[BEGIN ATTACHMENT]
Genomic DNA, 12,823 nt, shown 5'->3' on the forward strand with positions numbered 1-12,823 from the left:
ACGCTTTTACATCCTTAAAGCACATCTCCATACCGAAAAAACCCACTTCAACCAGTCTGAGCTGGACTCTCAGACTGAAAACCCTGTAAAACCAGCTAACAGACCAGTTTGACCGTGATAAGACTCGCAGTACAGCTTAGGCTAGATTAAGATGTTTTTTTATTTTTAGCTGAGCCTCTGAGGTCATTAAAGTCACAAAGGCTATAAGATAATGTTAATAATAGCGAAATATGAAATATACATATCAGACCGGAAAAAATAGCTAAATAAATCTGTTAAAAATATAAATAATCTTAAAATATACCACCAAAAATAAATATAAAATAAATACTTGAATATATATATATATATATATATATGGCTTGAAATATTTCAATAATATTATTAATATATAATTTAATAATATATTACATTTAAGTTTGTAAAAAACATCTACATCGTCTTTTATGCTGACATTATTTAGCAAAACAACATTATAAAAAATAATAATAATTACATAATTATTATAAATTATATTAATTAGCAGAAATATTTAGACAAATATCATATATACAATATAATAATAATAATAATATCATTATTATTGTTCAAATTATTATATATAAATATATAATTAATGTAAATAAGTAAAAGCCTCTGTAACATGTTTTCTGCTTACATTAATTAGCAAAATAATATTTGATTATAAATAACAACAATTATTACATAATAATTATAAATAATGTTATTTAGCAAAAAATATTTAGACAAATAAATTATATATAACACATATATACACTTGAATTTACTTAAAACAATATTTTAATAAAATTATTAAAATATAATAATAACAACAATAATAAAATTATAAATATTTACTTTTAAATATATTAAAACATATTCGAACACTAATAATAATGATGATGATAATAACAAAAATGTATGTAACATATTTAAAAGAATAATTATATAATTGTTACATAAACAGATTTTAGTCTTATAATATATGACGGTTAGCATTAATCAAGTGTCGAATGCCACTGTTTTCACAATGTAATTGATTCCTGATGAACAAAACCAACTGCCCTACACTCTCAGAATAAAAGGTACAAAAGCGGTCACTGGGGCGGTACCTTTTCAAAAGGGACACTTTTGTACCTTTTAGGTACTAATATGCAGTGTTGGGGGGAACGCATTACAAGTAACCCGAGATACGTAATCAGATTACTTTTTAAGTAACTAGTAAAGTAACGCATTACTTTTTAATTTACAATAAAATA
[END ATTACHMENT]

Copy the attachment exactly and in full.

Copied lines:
Genomic DNA, 12,823 nt, shown 5'->3' on the forward strand with positions numbered 1-12,823 from the left:
ACGCTTTTACATCCTTAAAGCACATCTCCATACCGAAAAAACCCACTTCAACCAGTCTGAGCTGGACTCTCAGACTGAAAACCCTGTAAAACCAGCTAACAGACCAGTTTGACCGTGATAAGACTCGCAGTACAGCTTAGGCTAGATTAAGATGTTTTTTTATTTTTAGCTGAGCCTCTGAGGTCATTAAAGTCACAAAGGCTATAAGATAATGTTAATAATAGCGAAATATGAAATATACATATCAGACCGGAAAAAATAGCTAAATAAATCTGTTAAAAATATAAATAATCTTAAAATATACCACCAAAAATAAATATAAAATAAATACTTGAATATATATATATATATATATATATGGCTTGAAATATTTCAATAATATTATTAATATATAATTTAATAATATATTACATTTAAGTTTGTAAAAAACATCTACATCGTCTTTTATGCTGACATTATTTAGCAAAACAACATTATAAAAAATAATAATAATTACATAATTATTATAAATTATATTAATTAGCAGAAATATTTAGACAAATATCATATATACAATATAATAATAATAATAATATCATTATTATTGTTCAAATTATTATATATAAATATATAATTAATGTAAATAAGTAAAAGCCTCTGTAACATGTTTTCTGCTTACATTAATTAGCAAAATAATATTTGATTATAAATAACAACAATTATTACATAATAATTATAAATAATGTTATTTAGCAAAAAATATTTAGACAAATAAATTATATATAACACATATATACACTTGAATTTACTTAAAACAATATTTTAATAAAATTATTAAAATATAATAATAACAACAATAATAAAATTATAAATATTTACTTTTAAATATATTAAAACATATTCGAACACTAATAATAATGATGATGATAATAACAAAAATGTATGTAACATATTTAAAAGAATAATTATATAATTGTTACATAAACAGATTTTAGTCTTATAATATATGACGGTTAGCATTAATCAAGTGTCGAATGCCACTGTTTTCACAATGTAATTGATTCCTGATGAACAAAACCAACTGCCCTACACTCTCAGAATAAAAGGTACAAAAGCGGTCACTGGGGCGGTACCTTTTCAAAAGGGACACTTTTGTACCTTTTAGGTACTAATATGCAGTGTTGGGGGGAACGCATTACAAGTAACCCGAGATACGTAATCAGATTACTTTTTAAGTAACTAGTAAAGTAACGCATTACTTTTTAATTTACAATAAAATA